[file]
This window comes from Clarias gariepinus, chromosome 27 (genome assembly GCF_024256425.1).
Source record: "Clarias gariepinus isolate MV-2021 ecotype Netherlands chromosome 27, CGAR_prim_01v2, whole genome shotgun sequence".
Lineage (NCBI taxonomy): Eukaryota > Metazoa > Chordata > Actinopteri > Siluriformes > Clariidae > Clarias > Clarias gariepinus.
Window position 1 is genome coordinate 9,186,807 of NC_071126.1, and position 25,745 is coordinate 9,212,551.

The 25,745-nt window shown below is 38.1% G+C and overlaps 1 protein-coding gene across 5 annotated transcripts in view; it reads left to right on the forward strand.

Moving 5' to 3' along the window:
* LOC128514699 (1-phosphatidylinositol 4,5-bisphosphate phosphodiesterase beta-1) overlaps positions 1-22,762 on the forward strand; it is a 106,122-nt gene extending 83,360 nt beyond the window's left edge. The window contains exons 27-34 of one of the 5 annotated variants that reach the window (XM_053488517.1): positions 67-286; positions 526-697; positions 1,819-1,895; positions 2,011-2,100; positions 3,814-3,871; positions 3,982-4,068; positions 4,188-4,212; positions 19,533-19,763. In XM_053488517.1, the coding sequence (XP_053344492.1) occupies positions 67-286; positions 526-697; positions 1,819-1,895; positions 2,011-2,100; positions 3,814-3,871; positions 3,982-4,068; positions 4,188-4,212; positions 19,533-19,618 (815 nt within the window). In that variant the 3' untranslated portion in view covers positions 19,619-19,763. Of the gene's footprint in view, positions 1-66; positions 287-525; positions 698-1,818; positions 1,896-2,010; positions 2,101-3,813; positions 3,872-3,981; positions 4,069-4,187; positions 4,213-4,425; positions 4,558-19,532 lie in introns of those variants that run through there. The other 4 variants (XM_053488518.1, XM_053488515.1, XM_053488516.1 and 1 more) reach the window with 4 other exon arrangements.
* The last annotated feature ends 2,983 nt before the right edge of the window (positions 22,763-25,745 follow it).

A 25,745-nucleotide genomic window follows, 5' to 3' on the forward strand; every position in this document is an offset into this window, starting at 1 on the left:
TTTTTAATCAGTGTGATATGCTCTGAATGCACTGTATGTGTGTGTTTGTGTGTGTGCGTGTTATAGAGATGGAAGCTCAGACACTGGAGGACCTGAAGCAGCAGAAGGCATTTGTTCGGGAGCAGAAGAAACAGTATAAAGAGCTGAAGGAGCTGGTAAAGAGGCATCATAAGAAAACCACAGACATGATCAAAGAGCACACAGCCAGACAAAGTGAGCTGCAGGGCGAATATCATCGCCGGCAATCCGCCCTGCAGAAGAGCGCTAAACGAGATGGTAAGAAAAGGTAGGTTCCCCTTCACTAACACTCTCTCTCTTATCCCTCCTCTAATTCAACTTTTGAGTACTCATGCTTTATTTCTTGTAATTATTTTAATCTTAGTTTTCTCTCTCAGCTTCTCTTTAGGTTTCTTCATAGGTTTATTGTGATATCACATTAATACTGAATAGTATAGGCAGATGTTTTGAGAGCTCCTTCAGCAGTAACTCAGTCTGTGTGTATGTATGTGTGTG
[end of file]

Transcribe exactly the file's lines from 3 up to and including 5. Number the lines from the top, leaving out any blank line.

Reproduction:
Lineage (NCBI taxonomy): Eukaryota > Metazoa > Chordata > Actinopteri > Siluriformes > Clariidae > Clarias > Clarias gariepinus.
Window position 1 is genome coordinate 9,186,807 of NC_071126.1, and position 25,745 is coordinate 9,212,551.

The 25,745-nt window shown below is 38.1% G+C and overlaps 1 protein-coding gene across 5 annotated transcripts in view; it reads left to right on the forward strand.